Pedro Castillo, the teacher with a pencil who will preside over Peru
Trade unionist and teacher, Peru's new leader wants to regain control of natural resources
Santiago, ChileThe official tally of Peru's elections is not yet finished, but Pedro Castillo, the leftist candidate, has already celebrated his victory. He has done so from Lima, at his party headquarters, with confetti and fireworks. "The people have spoken. According to our auditors, we already have an official count, and the people have won this victory".
Just two months ago, no one imagined that the 51-year-old teacher and trade unionist would be the next president of Peru. Castillo is a rural man of humble origins, born in Puña, a village of about 400 inhabitants located in an impoverished and isolated area of the Cajamarca region, in the Andean mountain range, north of the country.
In rural Peru in the late 1960s, learning to read and write was not a possibility for most children. Castillo walked two hours on mountain roads to get to school each morning, not leaving the animals and the land behind when he returned home. Then he worked selling ice cream in the city and planting rice in the Amazon to pay his way through school. Perhaps that is why, during the campaign, he has turned the pencil into a symbol of his party, Peru Libre, which defines itself as left-wing Marxist. He wears it printed on the white shirts he usually wears, along with a straw hat. He has made education one of the major themes of his candidacy and of his life. He studied teaching and became a primary school teacher in a rural school in 1995, and also holds a master's degree in educational psychology.
"Never again a poor man in a rich country!"
The teacher got his first taste of institutional politics in 2002, when he tried to become mayor of a small town for Peru Posible, the party of former President Alejandro Toledo. But it was not until four years ago that he first gained notoriety by leading a long teachers' strike to demand better pay. After this episode, his name was forgotten until he announced his presidential candidacy in 2020, once the disqualification of the leader of his party for corruption was confirmed. Since then, he has not stopped repeating his campaign slogan: "Never again a poor man in a rich country!".
In the first round, to the surprise of many, his popularity skyrocketed and has even become the subject of songs. "Castillo's campaign closings in the southern areas have been apotheosic, I don't remember mobilizations of this kind. The images are moving in a country where one of the main problems of the political system is the lack of representation", says political scientist and researcher at the Institute of Peruvian Studies, Paolo Sosa. Many connected with his speech, says Sosa, after the first round: "Half the country didn't know who Castillo was, but a few weeks ago he received the press at his home, on his farm, surrounded by animals, and many identified with him".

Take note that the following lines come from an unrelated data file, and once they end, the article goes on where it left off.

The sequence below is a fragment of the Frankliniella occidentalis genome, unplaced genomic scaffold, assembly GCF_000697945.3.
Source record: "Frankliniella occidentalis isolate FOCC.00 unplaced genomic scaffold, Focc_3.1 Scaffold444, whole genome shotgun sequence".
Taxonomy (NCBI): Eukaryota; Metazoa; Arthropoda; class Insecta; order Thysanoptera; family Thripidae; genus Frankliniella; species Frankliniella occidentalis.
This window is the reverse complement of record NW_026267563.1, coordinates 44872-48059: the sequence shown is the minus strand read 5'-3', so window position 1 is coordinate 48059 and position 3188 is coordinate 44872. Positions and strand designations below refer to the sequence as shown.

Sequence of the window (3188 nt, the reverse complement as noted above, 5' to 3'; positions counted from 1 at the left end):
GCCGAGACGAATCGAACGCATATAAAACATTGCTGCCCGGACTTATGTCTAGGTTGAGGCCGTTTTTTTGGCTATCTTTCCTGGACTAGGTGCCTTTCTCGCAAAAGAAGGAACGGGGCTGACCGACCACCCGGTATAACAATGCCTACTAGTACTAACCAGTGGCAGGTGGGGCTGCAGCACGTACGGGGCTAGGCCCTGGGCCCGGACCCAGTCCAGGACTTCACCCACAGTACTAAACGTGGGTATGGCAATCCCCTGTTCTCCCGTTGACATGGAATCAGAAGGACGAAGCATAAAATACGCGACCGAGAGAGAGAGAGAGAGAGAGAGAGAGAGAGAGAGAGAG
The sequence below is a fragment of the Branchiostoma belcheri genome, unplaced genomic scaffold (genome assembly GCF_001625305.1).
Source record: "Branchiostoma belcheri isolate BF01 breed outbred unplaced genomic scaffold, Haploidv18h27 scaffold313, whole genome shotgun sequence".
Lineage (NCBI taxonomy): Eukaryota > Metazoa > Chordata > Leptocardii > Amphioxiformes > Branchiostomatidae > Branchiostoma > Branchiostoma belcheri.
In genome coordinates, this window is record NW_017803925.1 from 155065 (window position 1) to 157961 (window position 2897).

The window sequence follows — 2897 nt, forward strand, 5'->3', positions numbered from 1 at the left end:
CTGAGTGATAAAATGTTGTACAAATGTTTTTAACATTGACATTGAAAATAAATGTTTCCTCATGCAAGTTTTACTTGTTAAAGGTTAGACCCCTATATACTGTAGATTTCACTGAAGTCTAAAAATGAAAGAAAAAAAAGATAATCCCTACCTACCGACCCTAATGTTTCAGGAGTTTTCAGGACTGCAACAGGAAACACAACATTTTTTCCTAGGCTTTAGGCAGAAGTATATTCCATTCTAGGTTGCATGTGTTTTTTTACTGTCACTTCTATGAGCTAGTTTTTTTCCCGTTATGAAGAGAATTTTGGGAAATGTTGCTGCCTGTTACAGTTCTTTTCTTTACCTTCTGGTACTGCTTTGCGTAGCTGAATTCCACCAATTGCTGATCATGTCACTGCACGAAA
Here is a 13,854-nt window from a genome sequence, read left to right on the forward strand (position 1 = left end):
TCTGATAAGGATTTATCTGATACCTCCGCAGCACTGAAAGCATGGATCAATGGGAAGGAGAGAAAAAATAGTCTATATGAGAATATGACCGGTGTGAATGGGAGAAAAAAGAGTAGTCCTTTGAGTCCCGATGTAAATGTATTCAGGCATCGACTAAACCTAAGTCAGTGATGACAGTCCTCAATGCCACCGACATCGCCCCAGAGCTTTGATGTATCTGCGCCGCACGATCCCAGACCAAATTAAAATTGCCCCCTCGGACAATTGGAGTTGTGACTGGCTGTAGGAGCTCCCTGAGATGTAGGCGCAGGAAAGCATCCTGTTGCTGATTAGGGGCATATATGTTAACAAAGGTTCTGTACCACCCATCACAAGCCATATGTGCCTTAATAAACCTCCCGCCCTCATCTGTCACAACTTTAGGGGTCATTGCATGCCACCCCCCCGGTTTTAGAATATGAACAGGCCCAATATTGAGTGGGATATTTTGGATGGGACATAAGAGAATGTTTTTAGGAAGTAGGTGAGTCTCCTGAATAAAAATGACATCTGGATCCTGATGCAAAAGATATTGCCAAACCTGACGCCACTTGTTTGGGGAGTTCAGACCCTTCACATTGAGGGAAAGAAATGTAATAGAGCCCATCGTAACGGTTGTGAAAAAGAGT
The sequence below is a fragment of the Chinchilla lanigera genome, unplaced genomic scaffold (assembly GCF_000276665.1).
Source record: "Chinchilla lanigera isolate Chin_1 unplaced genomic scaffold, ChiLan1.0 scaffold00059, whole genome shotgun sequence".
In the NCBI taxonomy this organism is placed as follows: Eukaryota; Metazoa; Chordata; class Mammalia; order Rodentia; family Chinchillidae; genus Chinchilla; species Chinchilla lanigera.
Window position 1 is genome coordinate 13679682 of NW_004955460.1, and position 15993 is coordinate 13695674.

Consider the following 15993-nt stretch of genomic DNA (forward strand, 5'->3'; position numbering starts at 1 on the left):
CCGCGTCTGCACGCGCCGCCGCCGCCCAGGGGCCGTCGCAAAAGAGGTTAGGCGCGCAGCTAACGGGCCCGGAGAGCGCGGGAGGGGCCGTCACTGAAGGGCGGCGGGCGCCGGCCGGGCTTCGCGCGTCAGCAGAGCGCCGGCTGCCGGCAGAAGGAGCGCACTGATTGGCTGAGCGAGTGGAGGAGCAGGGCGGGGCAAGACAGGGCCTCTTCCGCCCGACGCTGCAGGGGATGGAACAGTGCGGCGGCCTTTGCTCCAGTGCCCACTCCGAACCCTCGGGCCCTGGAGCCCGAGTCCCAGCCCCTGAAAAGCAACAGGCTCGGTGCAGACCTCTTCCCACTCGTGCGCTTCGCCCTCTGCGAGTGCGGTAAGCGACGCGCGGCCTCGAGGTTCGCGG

A New Constitution
The promise of a new Constitution has been Castillo's great banner. A proposal that he has pledged to implement during the first 100 days of his mandate. "The current Constitution only allows for partial or total reform through Congress, not through a constituent assembly, as he proposes," explains Sosa. According to him, fulfilling the promise in the short term, "for now, is not possible". "The two forces of the Peruvian left do not have a majority in Congress, so Castillo will have to negotiate with more conservative parties to favor governability", adds Natali Durand, an analyst and professor at the Universidad Nacional Mayor de San Marcos in Lima.
The teacher intends to regain control of natural resources and renegotiate the conditions of companies in sectors such as oil and gas. He also proposes a tax reform and a change in the current private pension model. In social policies, women's rights and the rights of LGTBIQ+ groups are the pending issue criticized by part of his sector: "He is conservative, but that doesn't mean that there can't be a dialogue. He has shown a certain openness and there has already been a rapprochement on the part of some feminist groups", says Durand. Although he has a radical commitment to change the model, it remains to be seen how effective it will be: "There won't be a drastic change, it will be gradual with specific policies of inclusion", says Sosa. Be that as it may, Castillo is about to move from his school to the government palace.